Endogenous glucagon-like peptide-1 (GLP-1) agonists appears to inhibit fluid intake…
Type 2 patients have an elevated risk for dehydration due to high glucose levels, and an increasingly popular class of diabetes drugs may increase this risk even more, a team of researchers at the State University of New York at Buffalo have said.
GLP-1 agonists target the incretin system and increase insulin secretion while inhibiting glucagon release when glucose levels are elevated with a low risk of hypoglycemia. GLP-1 is known to inhibit food intake, and an examination of the role of endogenous GLP-1 revealed that the hormone may also exhibit a strong inhibitory effect on drinking behavior.
The first GLP-1 receptor agonist, exenatide (Byetta), was approved for use in the U.S. in 2005, and since then several others, including liraglutide (Victoza), have entered the market. In 2012, FDA approved an extended-release version of exenatide (Bydureon), the first once-weekly treatment for type 2 diabetes. Two more daily GLP-1 medications, albiglutide (Tanzeum) and dulaglutide (Trulicity), have recently been approved.
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Derek Daniels, Ph, who coauthored the study, said, “Clearly what we are seeing, not just in this paper, but in (our two previous) papers, is that these substances decrease drinking behavior.” “But we’re not saying people shouldn’t use these drugs to treat diabetes, and we’re not saying they are ineffective tools for the treatment of diabetes. However, for populations already at risk for dehydration it may be something we want to be more concerned about.”
Several earlier studies suggested that GLP-1 inhibits drinking behavior in rats and possibly in humans, but the precise role of the gastrointestinal hormone on fluid intake has not been previously studied, the researchers wrote.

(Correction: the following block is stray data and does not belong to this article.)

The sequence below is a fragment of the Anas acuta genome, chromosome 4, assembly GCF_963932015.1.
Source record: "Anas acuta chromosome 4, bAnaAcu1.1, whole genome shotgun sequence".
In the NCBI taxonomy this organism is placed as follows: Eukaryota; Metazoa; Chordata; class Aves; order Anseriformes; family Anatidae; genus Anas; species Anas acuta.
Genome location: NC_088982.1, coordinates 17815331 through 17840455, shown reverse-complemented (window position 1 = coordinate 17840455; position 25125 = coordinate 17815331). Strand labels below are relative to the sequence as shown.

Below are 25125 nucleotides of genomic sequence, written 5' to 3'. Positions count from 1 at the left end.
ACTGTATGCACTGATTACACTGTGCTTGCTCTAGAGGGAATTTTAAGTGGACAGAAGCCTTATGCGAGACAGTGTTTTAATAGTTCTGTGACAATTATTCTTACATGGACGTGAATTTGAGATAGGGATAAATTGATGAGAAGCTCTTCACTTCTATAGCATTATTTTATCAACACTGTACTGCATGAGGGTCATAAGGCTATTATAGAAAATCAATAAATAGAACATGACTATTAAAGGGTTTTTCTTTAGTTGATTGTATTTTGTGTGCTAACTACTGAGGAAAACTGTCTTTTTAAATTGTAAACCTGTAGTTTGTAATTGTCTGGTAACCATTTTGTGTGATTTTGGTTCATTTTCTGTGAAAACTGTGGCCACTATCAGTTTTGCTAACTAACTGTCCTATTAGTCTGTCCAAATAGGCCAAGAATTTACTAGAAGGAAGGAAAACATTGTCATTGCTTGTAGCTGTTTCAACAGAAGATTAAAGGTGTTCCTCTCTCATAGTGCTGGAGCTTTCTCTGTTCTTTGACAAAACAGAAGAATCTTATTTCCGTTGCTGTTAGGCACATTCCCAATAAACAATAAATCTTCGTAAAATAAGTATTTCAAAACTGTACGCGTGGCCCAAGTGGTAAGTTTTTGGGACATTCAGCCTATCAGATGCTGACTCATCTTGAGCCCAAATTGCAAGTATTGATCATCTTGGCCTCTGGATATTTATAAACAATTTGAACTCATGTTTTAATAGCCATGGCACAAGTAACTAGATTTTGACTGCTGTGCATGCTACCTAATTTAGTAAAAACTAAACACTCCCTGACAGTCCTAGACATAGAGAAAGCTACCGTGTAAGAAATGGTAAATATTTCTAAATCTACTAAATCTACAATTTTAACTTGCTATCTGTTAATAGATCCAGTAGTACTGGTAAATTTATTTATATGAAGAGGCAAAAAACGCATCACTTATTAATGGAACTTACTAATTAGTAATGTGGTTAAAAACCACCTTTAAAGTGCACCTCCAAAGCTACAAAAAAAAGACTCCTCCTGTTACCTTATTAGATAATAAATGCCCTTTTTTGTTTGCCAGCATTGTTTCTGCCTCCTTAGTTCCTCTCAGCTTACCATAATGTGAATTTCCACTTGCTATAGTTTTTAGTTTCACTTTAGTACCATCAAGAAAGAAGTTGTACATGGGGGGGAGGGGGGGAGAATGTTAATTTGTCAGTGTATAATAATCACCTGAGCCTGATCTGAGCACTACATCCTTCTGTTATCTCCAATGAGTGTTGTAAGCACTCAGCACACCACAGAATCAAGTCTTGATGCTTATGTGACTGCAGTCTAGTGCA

The group used two strategies to examine the role of endogenous GLP-1 in the control of fluid intake.
“First, we tested the effect of central administration of the GLP-1R antagonist, exendin-9 (Ex-9), on water and saline intake,” they wrote. “Second, we examined the effect of water deprivation, with and without subsequent intake, on circulating GLP-1, and on expression of the GLP-1 precursor protein, proglucagon, and GLP-1R in the ileum and [nucleus of the solitary tract] to test the hypothesis that perturbations of fluid intake affect endogenous GLP-1.”
The researchers also conducted experiments examining fluid intake in conjunction with food intake in male rats.
In the first experiment, they used rats that had been stimulated to drink by injections of hypertonic saline. When injected with Ex-9, the mice drank more fluid in response to hypertonic saline or water deprivation than did vehicle-treated rats. Another experiment confirmed that injections of Ex-9 increased both water and saline intake in a water deprivation-partial hydration setting.
The researchers wrote that, analysis of rat lick patterns showed that Ex-9 increased fluid intake by increasing the number of licking bursts, without having an effect on the number of licks per burst. This finding suggests that endogenous GLP-1 suppresses fluid intake by influencing satiety.
“Licking patterns can give us hints about why rats drink more or less after an experimental manipulation,” Daniels said. “In this study, we found that the rats were probably drinking more because they were feeling less full from the drinking.”
Further research suggested that water intake had a selective effect on central GLP-1-related gene expression which, unlike food intake, affected both central and peripheral GLP-1.
“Although water and food intakes both affected central GLP-1-relevant gene expression, there were notable differences in the timing of the effect,” the researchers wrote. “These results show a novel role of the endogenous GLP-1 system in fluid intake and indicate that elements of the GLP-1 system can be engaged separately by different forms of ingestive behavior.”
The implications of the research for patients with type 2 diabetes taking incretin system-targeting drugs remain to be determined, the researchers noted.
- Earlier studies suggested that GLP-1 inhibits drinking behavior in rats and possibly in humans.
- Let your patients know that they need to drink more fluids especially in hot and humid weather.
- The implications of the research for patients with type 2 diabetes taking incretin system-targeting drugs remain to be determined.
McKay NJ, et al “Endogenous glucagon-like peptide-1 reduces drinking behavior and is differentially engaged by water and food intake in rats” J Neurosci 2014; 34: 16417-16423.